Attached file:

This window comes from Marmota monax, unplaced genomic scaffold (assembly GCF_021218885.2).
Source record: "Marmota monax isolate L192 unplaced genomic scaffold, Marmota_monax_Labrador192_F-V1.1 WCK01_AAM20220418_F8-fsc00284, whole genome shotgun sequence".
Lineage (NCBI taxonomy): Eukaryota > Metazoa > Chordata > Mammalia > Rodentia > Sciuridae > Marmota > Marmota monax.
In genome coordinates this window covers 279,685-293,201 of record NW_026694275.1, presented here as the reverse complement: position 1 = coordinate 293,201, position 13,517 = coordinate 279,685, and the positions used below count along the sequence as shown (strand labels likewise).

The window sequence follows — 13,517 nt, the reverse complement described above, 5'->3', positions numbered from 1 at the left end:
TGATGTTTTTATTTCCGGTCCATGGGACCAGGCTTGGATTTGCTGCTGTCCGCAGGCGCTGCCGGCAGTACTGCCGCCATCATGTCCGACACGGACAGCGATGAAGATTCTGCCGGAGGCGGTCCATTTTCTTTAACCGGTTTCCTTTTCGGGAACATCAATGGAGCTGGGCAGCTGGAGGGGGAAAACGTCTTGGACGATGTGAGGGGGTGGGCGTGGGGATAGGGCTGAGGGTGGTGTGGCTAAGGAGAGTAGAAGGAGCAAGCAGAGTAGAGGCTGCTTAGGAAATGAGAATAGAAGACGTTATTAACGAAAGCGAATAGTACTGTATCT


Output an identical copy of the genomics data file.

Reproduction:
This window comes from Marmota monax, unplaced genomic scaffold (assembly GCF_021218885.2).
Source record: "Marmota monax isolate L192 unplaced genomic scaffold, Marmota_monax_Labrador192_F-V1.1 WCK01_AAM20220418_F8-fsc00284, whole genome shotgun sequence".
Lineage (NCBI taxonomy): Eukaryota > Metazoa > Chordata > Mammalia > Rodentia > Sciuridae > Marmota > Marmota monax.
In genome coordinates this window covers 279,685-293,201 of record NW_026694275.1, presented here as the reverse complement: position 1 = coordinate 293,201, position 13,517 = coordinate 279,685, and the positions used below count along the sequence as shown (strand labels likewise).

The window sequence follows — 13,517 nt, the reverse complement described above, 5'->3', positions numbered from 1 at the left end:
TGATGTTTTTATTTCCGGTCCATGGGACCAGGCTTGGATTTGCTGCTGTCCGCAGGCGCTGCCGGCAGTACTGCCGCCATCATGTCCGACACGGACAGCGATGAAGATTCTGCCGGAGGCGGTCCATTTTCTTTAACCGGTTTCCTTTTCGGGAACATCAATGGAGCTGGGCAGCTGGAGGGGGAAAACGTCTTGGACGATGTGAGGGGGTGGGCGTGGGGATAGGGCTGAGGGTGGTGTGGCTAAGGAGAGTAGAAGGAGCAAGCAGAGTAGAGGCTGCTTAGGAAATGAGAATAGAAGACGTTATTAACGAAAGCGAATAGTACTGTATCT